More work needs to be done to better serve Alaska Native Communities impacted by the Exxon Valdez tragedy.

The Exxon Valdez Oil Spill (EVOS) Trustees voted yesterday to utilize the remainder of the original $900 million in settlement funds allocated for the restoration of damaged ecosystems in spill-impacted communities. In the past 27 years, very little EVOS Trustee Council funding has gone to local, Native communities and organizations impacted by t

Camp participants collect bidarkis during Chugach;s annual Nuuciq Spirit Camp. Among other projects, the EVOS Trustee Council voted to fund $2.4 million to support subsistence resources through Chugach region culture camps.

he spill. Now, nearly 30 years after the spill, a portion of the approximately $200 million in remaining funds will be used to benefit the spill-affected communities.


“The economic and cultural impacts of the spill are irreversible. While there’s still work to do to help communities impacted by the spill, we applaud the EVOS Trustee’s decision to fund museum revitalization projects that will preserve and protect invaluable cultural and archaeological resources impacted by the oil spill,” said Koniag President Shauna Hegna.

“The EVOS Trustee Council was intended to provide support for those affected by the spill,” said Chugach Alaska Corporation Executive Vice President of Alaska Native Claims Settlement Act (ANCSA) and Community Affairs Josie Hickel. “We’re pleased with the Council’s recent decision to honor their mission to restore spill-affected areas, and to help support and grow local cultures, economies and communities.”

On March 24, 1989, the environment in Prince William Sound was forever changed when the Exxon Valdez spilled 11 million gallons of crude oil into the ocean, contaminating over 1,300 miles of coastline. Countless generations of Chugachmiut (Chugach Alaska Corporation) and Alutiiq (Koniag) people who have lived and learned to fish, hunt and celebrate their culture in the area have been impacted by the Exxon Valdez oil spill.

Koniag and Chugach Alaska Corporation shareholders comprise approximately 26% of the population within their region. In terms of land holdings, when combining surface and subsurface estate, Koniag holds titles to approximately 39% of their region’s land, while Chugach Alaska Corporation owns 9% of their region’s land.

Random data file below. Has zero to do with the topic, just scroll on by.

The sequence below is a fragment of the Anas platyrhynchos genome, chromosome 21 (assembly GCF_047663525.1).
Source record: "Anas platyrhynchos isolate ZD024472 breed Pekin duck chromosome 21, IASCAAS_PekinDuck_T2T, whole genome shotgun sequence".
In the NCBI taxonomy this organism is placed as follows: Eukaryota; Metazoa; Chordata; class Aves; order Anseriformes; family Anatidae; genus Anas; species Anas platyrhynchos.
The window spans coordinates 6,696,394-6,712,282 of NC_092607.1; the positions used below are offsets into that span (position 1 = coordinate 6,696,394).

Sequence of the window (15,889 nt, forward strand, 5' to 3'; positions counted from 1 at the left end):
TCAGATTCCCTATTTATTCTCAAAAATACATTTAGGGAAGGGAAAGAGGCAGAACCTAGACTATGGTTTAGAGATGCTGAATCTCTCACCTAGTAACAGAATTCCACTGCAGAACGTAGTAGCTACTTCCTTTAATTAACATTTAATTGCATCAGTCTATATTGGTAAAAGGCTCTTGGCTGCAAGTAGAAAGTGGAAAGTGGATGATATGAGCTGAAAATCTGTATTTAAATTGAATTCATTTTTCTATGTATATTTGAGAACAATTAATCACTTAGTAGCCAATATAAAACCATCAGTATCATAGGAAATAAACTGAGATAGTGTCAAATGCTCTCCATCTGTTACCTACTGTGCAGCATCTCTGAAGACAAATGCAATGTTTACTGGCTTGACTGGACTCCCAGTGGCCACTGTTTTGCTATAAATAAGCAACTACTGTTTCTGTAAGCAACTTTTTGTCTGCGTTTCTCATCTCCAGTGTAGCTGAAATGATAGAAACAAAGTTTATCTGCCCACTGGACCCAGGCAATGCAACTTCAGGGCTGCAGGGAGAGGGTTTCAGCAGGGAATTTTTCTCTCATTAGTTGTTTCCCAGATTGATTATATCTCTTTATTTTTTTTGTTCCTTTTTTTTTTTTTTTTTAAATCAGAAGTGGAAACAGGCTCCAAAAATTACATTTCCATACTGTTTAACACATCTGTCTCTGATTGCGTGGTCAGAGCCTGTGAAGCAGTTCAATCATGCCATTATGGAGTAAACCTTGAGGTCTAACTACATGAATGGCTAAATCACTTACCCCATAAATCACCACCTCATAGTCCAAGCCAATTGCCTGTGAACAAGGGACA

The EVOS Trustee Council was established through a memorandum of agreement (MOA) and consent decree (Decree) between the State of Alaska and the United States. The Council includes representatives from Federal and State departments including the Alaska Dept. of Fish and Game, Alaska Dept. of Environmental Conservation, Alaska Dept. of Law, National Marine Fisheries Service, National Oceanic and Atmospheric Administration, U.S. Department of Agriculture and U.S. Department of the Interior. The MOA and Decree resolved how to manage and spend the $900 million settlement fund.

About Koniag, Inc.

Koniag, Inc. is one of the 13 Alaska Native regional corporations established in 1971 by the Alaska Native Claims Settlement Act (ANCSA). Koniag represents the Alutiiq people from Alaska’s Kodiak Island region. Koniag manages a diverse portfolio of operating companies and real estate holdings.  For more information, visit

About Chugach Alaska Corporation

Chugach Alaska Corporation is one of the 13 Alaska Native regional corporations established in 1971 by the Alaska Native Claims Settlement Act (ANCSA). Chugach Alaska Corporation represents the Chugachmiut, Alutiiq (Sugpiaq), Eyak (Athabascan) and Tlingit people from the Kenai Peninsula and the coast of Prince William Sound region. Chugach Alaska Corporation has a portfolio of complementary businesses and investments across a range of industries. For more information, visit

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